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Baker v. Maggard

February 13, 1953

BAKER
v.
MAGGARD ET AL.



Moremen

MOREMEN, Justice. This appeal is from a judgment establishing a public passway over land belonging to appellant, Wilson C. Baker.

On December 27, 1949, appellant filed suit to enjoin alleged unlawful trespass by the appellees, Cova Maggard and Jimmie Maggard, across land belonging to him. Appellees, by answer, pleaded prescriptive right to use the passway in question. The circuit court denied the permanent injunction requested by appellant and adjudged that appellees, and the public generally, had a 16-foot public passway across land belonging to appellant.

The Jim Baker farm through which the disputed passway runs in bound on the west by the Beech Bottom Branch, on the east by Maggard's Branch and on the south by Cutshin Creek. A rural highway follows the north branch of Cutshin Creek the length of the farm. Several paths and old roads cross appellant's farm, but we shall describe only those necessary to an understanding of the issue involved.

An old road follows Maggard's Branch northeast approximately 800 feet from the rural highway, and then turns northwest and continues about 300 feet to a point slightly north of the Baker residence. In 1936, Clarence Woods, a logger, obtained permission from appellant's father (from whom appellant received title to this land) to construct, from that point, a haulway west through an enclosed field and certain unfenced ground to a road which parallels Beech Bottom Branch. This latter road which connects with the rural highway, above mentioned, is known in the evidence simply as 'old road.'

Woods improved the Maggard Branch Road to the point above described. He then built a completely new road across the enclosed field. It was necessary to cut the fence on the easterly and westerly sides. The westerly fence is known as 'old fence,' and it was replaced by a fence located a short distance to the east which is called 'new fence.' A path or trail existed west of the old fence and Woods widened this path to 16 feet and graded it so as to make it passable for vehicles. This portion of the passway in question had been used by pedestrians and equestrians for a good number of years. However, it was not until after Clarence Woods widened and improved this portion of the passway was it suitable for vehicular travel.

Appellant concedes public domination of that portion of the road which lies west of the new fence to the extent that it has been used by persons walking or riding on horseback, but insists that the public's prescriptive use is confined to the limits of its use during the prescriptive period and that the path which has been widened to 16 feet may not be used for vehicular travel.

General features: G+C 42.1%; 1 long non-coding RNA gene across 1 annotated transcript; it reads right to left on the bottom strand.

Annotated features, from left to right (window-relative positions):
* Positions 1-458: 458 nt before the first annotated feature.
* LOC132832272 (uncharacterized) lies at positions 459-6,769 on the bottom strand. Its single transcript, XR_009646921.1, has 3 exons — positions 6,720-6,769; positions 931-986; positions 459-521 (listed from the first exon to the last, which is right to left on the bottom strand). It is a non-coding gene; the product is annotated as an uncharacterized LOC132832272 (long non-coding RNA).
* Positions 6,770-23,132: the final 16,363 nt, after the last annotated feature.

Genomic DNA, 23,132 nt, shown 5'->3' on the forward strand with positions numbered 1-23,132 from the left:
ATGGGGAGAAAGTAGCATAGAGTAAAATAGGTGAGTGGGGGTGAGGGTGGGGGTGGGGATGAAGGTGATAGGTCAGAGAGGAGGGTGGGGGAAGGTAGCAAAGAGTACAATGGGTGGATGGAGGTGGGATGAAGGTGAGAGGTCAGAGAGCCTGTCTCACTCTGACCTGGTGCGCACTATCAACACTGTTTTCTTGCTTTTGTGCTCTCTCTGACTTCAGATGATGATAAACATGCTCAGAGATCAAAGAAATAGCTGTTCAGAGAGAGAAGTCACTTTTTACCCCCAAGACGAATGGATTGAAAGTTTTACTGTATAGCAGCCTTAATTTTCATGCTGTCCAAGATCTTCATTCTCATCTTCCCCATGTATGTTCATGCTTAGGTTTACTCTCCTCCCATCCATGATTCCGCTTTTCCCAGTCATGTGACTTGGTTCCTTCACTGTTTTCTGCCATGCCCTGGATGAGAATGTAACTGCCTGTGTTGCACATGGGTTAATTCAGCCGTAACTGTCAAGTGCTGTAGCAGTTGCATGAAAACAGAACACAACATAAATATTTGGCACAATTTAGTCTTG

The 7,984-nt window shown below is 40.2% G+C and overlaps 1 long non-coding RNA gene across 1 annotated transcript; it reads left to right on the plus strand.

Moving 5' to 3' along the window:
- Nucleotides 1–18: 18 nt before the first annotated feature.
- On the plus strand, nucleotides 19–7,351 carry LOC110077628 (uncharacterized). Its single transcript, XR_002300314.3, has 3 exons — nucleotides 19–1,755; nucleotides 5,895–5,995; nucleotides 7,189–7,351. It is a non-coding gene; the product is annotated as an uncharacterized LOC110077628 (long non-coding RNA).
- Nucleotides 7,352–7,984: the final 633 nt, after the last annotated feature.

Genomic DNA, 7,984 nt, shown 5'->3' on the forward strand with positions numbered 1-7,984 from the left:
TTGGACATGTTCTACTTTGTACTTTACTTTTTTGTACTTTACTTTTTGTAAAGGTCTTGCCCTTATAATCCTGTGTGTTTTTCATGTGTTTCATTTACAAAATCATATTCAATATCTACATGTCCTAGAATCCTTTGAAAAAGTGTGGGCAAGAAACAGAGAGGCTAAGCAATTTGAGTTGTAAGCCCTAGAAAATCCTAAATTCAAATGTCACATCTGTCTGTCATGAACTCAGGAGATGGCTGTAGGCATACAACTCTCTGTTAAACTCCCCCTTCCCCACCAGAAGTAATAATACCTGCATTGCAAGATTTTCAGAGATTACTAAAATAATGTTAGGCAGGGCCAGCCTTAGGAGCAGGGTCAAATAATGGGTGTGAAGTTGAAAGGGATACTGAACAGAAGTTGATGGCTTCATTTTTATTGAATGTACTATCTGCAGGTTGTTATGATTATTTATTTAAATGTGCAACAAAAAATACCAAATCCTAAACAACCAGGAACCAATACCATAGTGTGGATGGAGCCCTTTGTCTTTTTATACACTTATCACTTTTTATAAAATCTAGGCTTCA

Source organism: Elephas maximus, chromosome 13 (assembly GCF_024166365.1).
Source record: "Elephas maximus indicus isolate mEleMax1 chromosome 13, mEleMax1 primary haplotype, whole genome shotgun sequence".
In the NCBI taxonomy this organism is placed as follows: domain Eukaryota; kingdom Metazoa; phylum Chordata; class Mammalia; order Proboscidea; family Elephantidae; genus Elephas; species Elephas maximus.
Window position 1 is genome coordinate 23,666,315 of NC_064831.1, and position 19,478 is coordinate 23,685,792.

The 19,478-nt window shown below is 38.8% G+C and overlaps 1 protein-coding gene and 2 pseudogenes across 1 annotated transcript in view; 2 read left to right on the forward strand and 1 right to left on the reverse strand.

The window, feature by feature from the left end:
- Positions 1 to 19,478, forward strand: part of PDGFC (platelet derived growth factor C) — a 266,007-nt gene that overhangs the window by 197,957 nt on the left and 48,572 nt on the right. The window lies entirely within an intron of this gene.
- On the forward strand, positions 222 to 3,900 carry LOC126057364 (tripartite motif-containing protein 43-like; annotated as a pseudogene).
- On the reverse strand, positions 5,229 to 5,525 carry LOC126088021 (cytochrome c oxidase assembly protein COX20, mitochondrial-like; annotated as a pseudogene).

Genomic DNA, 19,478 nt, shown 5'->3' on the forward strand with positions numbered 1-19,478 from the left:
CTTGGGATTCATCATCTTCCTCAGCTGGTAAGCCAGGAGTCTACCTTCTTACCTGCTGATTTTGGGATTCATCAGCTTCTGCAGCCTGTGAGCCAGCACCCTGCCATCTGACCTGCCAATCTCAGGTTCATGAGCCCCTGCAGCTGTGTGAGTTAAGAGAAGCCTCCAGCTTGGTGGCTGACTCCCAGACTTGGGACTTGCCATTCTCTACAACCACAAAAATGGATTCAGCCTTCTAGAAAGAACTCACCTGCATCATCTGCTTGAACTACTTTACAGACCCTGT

In Ben Snyder, Inc., v. Phoenix Amusement Co., 309 Ky. 523, 218 S.W.2d 62, we held that a right of easement obtained by prescription means a right according to the nature of the use to be made of the easement and, in Lyle v. Holman, Ky., 238 S.W.2d 157, 159, we said:

'When acquired by prescription it may be conditional and restricted according to the use and purpose of its enjoyment during the prescriptive period. It will not ripen into a greater estate after the period of limitation has passed. The right is crystallized and to form during the waiting period and is of the nature of the use during that period. This does not mean that the owner of the right to the easement has the right to the absolute enjoyment of the privilege during every moment to the exclusion of all others. The quality of an easement presupposes two distinct tenements, the dominant to which the right belongs and the servient upon which the easement is imposed. But the dominant is carved out of the servient estate only to the extent of and according to the nature of the use during the prescriptive period.'

We are of opinion that appellant's contention is correct.

We believe that appellant's contention concerning the remaining portion of the road is also correct. This is the portion of the road which was cut through the enclosed field in 1936. (Remember -- this suit was filed in 1949). The evidence discloses that the use of this part of the road was not only during a shorter period than is required, but was also permissive in nature. In fact, gates at each end of the road were kept locked.

Appellant testified that occasionally he would unlock the gates and permit some persons to haul lumber on the road, but each time his permission was required. One of the appellees, while testifying about the incident which precipitated this lawsuit, made these admissions:

'Q. How did you get through? A. Well, one was nailed up and there was a tide in the branch so I came around there and opened the gate and went through and went down and closed the other one and went through.

'Q. How did you get through? A. I went through.

'Q. Forced the jeep through? A. I went down there and ...


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